(The) United States (of whatever)

Re a post by Amando de Miguel in his interesting, if fairly Pleistocene, language column for Libertad Digital, I’ve compiled a little table of hits over time from Mark Davies’ corpus for several Spanish versions of the Great Satan (no hits in there for el Gran Satanás unfortunately). I’ve omitted

  • USA = América because I’m interested in whether the article los is plonked in front and whether that tells us anything about changing attitudes to the USA.
  • USA = estados/EEUU/EE.UU because the latter two don’t appear in the corpus before 1900, and I believe the former also to be a C20th innovations (don’t let me stop you combing through the results, tho).

Stats are case- and diacritic-insensitive (América is sometimes written without the acute, and Estados and Unidos are sometimes estados and unidos). Here are they:

century 18th 19th 20th
los Estados Unidos de Norteamérica 0 0 7
Estados Unidos de la América del Norte 0 1 0
Estados Unidos de la América 3 0 0
Estados Unidos de América 2 45 20
Estados Unidos 20 577 819
subtotal 25 623 846
[no article] Estados Unidos de Norteamérica 0 0 3
Estados Unidos de la América del Norte 0 0 1
Estados Unidos de la América 1 0 0
Estados Unidos de América 2 9 23
Estados Unidos 2 51 3805
subtotal 5 60 3828
grand total 30 683 4678
(Davies has Francisco Gregorio, Marqués de Valle Santoro writing Elementos de economía política con aplicación particular a España in the C17th. I think it was C18th rather than 19th & have reassigned stats thusly.)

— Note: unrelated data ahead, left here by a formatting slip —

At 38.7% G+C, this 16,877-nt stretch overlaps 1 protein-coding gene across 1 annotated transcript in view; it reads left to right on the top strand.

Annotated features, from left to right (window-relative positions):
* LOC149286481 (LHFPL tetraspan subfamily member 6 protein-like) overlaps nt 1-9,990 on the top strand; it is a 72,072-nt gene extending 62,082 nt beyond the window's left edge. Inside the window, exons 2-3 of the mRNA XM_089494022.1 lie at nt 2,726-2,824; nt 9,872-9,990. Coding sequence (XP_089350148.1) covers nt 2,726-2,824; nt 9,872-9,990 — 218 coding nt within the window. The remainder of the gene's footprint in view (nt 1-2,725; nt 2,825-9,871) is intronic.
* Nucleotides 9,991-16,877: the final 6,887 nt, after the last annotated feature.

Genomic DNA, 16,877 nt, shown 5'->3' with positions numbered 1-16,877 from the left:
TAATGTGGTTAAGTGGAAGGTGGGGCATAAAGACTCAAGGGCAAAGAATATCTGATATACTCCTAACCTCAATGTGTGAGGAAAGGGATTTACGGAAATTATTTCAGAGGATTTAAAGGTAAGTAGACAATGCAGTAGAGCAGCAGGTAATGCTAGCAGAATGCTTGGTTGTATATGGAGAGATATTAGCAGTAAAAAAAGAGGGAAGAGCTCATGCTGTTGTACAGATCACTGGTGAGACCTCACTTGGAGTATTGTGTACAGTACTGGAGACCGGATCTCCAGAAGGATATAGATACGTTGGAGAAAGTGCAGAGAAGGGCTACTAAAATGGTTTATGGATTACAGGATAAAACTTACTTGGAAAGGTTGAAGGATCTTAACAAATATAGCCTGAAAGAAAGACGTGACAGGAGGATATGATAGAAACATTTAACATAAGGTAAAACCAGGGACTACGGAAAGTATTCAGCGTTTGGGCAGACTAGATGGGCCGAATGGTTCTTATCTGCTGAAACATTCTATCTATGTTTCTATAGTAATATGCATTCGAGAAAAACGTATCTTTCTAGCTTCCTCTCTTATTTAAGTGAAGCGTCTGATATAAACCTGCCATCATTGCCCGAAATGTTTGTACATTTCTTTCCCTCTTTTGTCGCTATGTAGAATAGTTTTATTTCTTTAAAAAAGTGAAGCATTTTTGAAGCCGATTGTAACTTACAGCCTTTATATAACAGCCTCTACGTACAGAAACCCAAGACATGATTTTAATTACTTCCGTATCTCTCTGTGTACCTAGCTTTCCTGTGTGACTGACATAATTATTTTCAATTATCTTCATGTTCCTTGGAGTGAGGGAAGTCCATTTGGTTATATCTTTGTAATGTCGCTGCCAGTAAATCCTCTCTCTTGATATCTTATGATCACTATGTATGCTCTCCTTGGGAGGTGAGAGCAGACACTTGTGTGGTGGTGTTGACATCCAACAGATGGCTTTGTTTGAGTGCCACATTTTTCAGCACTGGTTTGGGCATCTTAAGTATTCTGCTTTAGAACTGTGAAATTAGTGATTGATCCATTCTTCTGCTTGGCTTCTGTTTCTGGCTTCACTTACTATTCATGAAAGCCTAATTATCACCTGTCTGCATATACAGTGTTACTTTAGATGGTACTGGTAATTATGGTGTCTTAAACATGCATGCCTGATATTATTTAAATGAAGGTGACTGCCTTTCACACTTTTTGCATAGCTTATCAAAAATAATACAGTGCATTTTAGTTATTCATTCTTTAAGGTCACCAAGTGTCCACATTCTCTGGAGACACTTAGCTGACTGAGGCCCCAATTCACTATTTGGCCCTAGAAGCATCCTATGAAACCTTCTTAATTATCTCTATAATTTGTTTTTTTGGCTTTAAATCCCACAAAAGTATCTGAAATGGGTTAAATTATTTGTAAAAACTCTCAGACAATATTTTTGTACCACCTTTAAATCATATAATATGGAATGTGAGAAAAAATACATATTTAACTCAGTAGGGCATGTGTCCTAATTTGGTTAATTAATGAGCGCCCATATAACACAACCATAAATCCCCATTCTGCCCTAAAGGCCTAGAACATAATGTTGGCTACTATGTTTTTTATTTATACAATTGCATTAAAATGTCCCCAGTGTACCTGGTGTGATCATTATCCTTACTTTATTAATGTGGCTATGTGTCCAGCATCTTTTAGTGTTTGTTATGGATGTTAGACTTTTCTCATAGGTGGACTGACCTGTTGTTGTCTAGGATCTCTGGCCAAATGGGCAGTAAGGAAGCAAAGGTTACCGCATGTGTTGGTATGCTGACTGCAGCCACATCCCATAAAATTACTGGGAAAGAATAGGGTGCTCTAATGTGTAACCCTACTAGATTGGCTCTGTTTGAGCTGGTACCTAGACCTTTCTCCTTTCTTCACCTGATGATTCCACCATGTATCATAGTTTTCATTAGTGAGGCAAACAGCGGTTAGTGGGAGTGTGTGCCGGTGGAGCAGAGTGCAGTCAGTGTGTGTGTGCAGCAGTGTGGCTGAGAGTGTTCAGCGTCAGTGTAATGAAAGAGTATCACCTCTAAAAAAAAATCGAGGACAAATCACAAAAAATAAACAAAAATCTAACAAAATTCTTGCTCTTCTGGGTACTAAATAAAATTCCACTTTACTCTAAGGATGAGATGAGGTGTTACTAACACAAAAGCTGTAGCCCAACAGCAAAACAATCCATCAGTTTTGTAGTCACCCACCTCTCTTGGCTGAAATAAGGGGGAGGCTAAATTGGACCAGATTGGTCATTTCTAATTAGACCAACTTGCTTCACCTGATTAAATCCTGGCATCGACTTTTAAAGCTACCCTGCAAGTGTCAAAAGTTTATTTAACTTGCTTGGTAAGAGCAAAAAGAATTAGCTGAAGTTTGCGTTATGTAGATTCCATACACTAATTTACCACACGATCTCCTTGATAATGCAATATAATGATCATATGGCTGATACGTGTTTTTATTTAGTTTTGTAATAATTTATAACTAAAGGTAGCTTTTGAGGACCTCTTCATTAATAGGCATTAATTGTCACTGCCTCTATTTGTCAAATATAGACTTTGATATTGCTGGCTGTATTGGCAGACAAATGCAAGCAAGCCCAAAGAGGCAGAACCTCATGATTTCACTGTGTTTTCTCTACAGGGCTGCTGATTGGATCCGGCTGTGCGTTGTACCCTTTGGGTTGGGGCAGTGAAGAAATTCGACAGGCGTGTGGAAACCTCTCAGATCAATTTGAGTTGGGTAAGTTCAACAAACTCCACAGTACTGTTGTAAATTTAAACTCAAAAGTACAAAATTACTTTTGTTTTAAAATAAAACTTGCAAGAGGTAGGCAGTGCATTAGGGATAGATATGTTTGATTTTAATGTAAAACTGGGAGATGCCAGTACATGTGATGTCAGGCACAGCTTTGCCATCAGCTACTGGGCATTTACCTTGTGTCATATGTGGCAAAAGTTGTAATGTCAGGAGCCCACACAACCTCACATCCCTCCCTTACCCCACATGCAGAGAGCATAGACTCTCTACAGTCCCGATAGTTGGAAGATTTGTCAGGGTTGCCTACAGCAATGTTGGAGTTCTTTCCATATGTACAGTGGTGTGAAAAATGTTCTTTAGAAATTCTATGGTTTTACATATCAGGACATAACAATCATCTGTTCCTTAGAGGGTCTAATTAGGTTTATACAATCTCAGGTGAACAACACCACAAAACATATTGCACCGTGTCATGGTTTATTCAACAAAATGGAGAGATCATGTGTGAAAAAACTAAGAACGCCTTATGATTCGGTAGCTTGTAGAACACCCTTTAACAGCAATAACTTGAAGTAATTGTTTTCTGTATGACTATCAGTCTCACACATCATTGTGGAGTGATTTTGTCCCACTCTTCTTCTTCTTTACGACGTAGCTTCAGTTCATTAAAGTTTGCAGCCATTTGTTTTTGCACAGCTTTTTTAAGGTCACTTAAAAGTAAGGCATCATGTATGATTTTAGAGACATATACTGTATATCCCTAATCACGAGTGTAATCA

I’m not sure why the definite article gets so thoroughly dropped in relative terms in the 20th century. The most plausible explanation I can imagine is that it has something to do with patriotic clamour against presumed American arrogance (“What do they mean, they’re THE United States?! What about Estados Unidos de México?!”) which resulted from the psychologically devastating defeat suffered by Spain in 1898 in the Caribbean and the Pacific, and which I believe to be an important underlying cause of much contemporary left- and right-wing anti-Americanism in the Spanish state, of which more another time.

(I haven’t noticed any instances in the corpus of the Estados Unidos de Hólanda. That’s interesting, because post-independence American writing frequently uses the phrase; The Nation tells us that:

in the correspondence of Franklin and of others, where “the States” are spoken of, it is often only by the context that one can tell whether the reference is to the United States of Holland or to the United States of America.


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